Germany witnesses expansion forecast despite weaker exports

BERLIN: The German government on Wednesday stuck to its economic growth forecast of 1.7 percent for this year, despite a slowdown in emerging markets, as strong domestic demand is replacing exports as the main pillar of Europe’s largest economy.

Robust private consumption, helped by record-high employment and rising real wages, as well as higher state spending on refugees have become the biggest growth drivers in Germany, leading to an economic expansion of 1.7 percent in 2015.

“Germany’s economic upswing will continue this year and next,” Economy Minister Sigmar Gabriel told a news conference to present updated German growth forecasts.

“Our growth model has become more domestically driven.” Gabriel pointed to the introduction of a national minimum wage last year and the highest increase in pension entitlements in more than two decades this year.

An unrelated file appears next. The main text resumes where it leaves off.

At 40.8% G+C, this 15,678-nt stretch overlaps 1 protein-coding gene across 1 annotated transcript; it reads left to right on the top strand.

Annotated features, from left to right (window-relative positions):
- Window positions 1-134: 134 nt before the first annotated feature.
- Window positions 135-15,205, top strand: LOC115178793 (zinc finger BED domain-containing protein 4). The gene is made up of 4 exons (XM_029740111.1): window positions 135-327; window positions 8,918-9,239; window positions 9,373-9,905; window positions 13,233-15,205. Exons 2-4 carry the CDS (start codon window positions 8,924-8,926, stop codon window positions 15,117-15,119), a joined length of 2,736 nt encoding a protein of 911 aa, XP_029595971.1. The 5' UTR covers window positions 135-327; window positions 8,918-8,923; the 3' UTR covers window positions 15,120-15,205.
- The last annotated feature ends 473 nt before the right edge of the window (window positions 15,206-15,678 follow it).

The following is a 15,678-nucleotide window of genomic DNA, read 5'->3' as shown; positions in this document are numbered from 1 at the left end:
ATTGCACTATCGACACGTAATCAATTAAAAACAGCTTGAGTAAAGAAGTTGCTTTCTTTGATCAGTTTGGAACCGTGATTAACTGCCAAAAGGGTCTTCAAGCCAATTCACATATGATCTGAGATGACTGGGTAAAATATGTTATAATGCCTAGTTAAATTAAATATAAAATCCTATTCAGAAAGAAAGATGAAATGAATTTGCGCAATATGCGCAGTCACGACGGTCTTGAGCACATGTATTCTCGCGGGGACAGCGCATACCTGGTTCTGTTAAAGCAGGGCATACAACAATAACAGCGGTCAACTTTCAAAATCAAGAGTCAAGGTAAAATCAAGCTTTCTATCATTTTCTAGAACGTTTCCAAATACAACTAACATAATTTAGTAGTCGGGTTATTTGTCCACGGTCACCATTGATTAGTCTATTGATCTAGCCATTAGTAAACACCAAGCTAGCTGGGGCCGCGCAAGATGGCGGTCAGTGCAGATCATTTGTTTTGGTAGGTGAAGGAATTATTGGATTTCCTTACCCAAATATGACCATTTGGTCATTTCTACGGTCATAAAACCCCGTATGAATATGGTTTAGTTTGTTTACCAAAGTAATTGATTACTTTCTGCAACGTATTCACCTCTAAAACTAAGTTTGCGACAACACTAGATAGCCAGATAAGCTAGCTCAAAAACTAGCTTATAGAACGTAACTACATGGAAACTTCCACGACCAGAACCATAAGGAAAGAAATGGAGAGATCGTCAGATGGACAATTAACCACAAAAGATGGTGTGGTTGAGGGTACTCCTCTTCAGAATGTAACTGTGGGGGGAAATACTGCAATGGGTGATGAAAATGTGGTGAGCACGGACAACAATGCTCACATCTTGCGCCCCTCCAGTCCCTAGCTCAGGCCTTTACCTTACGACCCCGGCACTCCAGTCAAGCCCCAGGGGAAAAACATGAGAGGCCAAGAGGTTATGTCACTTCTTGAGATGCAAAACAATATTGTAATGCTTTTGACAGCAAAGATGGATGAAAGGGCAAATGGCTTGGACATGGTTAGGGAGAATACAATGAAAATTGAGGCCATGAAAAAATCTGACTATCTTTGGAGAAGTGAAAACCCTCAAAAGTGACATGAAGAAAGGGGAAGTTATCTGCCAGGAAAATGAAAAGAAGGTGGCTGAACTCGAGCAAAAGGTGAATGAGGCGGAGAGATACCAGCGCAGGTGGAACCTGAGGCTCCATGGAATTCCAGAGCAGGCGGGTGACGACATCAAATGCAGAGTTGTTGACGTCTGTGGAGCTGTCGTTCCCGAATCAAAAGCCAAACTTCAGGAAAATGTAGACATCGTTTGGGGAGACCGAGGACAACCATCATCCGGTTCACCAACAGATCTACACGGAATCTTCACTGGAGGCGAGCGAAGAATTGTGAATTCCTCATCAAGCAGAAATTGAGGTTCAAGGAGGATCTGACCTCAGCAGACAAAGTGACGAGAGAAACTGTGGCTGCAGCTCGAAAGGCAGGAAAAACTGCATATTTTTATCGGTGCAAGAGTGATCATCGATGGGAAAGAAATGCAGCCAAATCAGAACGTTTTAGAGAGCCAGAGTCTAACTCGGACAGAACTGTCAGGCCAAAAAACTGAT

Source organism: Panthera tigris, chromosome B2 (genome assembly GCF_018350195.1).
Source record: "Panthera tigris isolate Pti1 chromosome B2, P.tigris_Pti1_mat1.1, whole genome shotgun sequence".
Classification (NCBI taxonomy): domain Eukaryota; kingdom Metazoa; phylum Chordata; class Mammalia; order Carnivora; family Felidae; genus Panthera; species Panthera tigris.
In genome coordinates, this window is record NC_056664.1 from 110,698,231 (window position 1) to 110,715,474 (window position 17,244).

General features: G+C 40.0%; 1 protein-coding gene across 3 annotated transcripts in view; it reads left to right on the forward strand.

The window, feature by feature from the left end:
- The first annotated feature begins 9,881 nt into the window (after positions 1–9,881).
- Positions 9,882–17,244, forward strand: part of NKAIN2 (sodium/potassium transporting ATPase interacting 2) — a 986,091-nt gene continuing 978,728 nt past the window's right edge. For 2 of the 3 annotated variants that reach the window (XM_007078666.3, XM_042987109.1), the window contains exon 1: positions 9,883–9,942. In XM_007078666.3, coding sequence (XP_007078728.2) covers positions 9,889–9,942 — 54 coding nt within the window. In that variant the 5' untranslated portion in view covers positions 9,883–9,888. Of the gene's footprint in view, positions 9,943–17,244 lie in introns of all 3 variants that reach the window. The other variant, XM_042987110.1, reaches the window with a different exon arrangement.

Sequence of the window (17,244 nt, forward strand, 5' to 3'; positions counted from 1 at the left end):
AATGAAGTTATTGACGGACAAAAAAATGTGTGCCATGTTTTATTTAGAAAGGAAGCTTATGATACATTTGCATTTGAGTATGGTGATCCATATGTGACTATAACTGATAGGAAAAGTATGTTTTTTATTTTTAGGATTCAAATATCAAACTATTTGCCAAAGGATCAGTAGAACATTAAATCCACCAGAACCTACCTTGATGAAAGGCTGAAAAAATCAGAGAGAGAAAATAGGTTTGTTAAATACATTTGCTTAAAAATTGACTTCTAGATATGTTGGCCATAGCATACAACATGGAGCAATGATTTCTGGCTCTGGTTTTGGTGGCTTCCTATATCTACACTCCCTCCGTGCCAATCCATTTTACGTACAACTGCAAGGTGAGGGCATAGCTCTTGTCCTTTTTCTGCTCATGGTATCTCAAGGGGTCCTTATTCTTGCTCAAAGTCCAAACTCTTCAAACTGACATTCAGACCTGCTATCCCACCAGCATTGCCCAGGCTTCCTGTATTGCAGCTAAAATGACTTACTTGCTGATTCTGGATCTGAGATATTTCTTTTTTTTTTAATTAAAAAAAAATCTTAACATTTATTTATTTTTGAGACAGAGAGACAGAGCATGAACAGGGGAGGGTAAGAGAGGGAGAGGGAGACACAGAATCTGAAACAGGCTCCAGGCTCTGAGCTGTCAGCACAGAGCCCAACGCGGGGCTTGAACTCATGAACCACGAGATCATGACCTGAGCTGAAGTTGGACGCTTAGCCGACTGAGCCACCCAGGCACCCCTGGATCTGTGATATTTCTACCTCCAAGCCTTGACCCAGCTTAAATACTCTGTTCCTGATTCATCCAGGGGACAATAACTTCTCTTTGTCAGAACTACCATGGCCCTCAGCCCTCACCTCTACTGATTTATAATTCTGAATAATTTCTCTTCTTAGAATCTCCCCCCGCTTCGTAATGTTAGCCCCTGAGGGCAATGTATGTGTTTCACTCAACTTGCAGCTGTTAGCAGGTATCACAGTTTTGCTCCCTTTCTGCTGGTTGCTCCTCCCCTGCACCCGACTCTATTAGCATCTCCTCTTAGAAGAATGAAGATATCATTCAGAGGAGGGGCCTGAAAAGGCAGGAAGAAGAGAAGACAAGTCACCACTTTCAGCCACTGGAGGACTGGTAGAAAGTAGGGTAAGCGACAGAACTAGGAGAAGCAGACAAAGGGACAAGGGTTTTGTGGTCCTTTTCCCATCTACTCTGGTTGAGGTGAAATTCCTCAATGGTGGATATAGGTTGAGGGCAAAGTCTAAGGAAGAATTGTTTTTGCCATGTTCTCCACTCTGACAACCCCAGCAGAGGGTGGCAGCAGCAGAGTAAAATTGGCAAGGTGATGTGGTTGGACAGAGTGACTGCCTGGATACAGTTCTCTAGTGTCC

“With this, we have reduced dependencies from external economic risks and created the basis for stable growth also under more difficult global conditions.” German imports are expected to rise at a faster rate than exports this year and next, the minister said, adding other euro zone countries were benefiting from Germany’s strong domestic demand which was drawing more foreign goods.

Turning to monetary policy, Gabriel defended the European Central Bank, saying it was time to stop bashing ECB president Mario Draghi and reach agreements on measures to boost growth.

The government predicts economic growth to slow to 1.5 percent in 2017, partly because of extraneous effects such as more public holidays falling on normal week days, Gabriel said. But he also cited weaker demand from major export destinations such as China and countries in Latin America.

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